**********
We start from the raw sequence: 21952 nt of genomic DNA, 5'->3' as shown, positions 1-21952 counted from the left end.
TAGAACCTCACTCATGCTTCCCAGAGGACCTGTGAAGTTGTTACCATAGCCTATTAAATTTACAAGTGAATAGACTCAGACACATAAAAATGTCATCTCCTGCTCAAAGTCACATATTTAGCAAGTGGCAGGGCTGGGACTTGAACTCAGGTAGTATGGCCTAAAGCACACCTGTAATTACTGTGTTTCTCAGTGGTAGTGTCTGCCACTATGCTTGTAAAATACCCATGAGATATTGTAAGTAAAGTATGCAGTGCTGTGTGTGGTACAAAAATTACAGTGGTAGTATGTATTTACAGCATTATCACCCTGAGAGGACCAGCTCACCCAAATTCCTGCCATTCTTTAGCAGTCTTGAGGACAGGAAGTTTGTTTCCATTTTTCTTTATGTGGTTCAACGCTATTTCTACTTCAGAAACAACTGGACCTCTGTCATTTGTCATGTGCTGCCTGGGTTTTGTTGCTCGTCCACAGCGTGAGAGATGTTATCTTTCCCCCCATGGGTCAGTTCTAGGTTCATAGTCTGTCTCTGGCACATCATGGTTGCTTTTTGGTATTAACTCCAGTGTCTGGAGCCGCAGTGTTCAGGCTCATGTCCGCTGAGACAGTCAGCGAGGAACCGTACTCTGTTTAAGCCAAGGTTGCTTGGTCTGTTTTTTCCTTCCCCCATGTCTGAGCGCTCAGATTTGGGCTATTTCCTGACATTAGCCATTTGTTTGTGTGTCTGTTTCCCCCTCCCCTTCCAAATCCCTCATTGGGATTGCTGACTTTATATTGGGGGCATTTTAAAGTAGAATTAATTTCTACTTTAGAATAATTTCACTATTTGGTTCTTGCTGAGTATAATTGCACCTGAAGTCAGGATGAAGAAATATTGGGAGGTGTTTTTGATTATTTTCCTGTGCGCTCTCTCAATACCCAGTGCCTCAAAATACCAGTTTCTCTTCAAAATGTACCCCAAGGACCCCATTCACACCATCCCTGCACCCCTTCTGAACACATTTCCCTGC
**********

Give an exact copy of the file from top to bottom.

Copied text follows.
We start from the raw sequence: 21952 nt of genomic DNA, 5'->3' as shown, positions 1-21952 counted from the left end.
TAGAACCTCACTCATGCTTCCCAGAGGACCTGTGAAGTTGTTACCATAGCCTATTAAATTTACAAGTGAATAGACTCAGACACATAAAAATGTCATCTCCTGCTCAAAGTCACATATTTAGCAAGTGGCAGGGCTGGGACTTGAACTCAGGTAGTATGGCCTAAAGCACACCTGTAATTACTGTGTTTCTCAGTGGTAGTGTCTGCCACTATGCTTGTAAAATACCCATGAGATATTGTAAGTAAAGTATGCAGTGCTGTGTGTGGTACAAAAATTACAGTGGTAGTATGTATTTACAGCATTATCACCCTGAGAGGACCAGCTCACCCAAATTCCTGCCATTCTTTAGCAGTCTTGAGGACAGGAAGTTTGTTTCCATTTTTCTTTATGTGGTTCAACGCTATTTCTACTTCAGAAACAACTGGACCTCTGTCATTTGTCATGTGCTGCCTGGGTTTTGTTGCTCGTCCACAGCGTGAGAGATGTTATCTTTCCCCCCATGGGTCAGTTCTAGGTTCATAGTCTGTCTCTGGCACATCATGGTTGCTTTTTGGTATTAACTCCAGTGTCTGGAGCCGCAGTGTTCAGGCTCATGTCCGCTGAGACAGTCAGCGAGGAACCGTACTCTGTTTAAGCCAAGGTTGCTTGGTCTGTTTTTTCCTTCCCCCATGTCTGAGCGCTCAGATTTGGGCTATTTCCTGACATTAGCCATTTGTTTGTGTGTCTGTTTCCCCCTCCCCTTCCAAATCCCTCATTGGGATTGCTGACTTTATATTGGGGGCATTTTAAAGTAGAATTAATTTCTACTTTAGAATAATTTCACTATTTGGTTCTTGCTGAGTATAATTGCACCTGAAGTCAGGATGAAGAAATATTGGGAGGTGTTTTTGATTATTTTCCTGTGCGCTCTCTCAATACCCAGTGCCTCAAAATACCAGTTTCTCTTCAAAATGTACCCCAAGGACCCCATTCACACCATCCCTGCACCCCTTCTGAACACATTTCCCTGC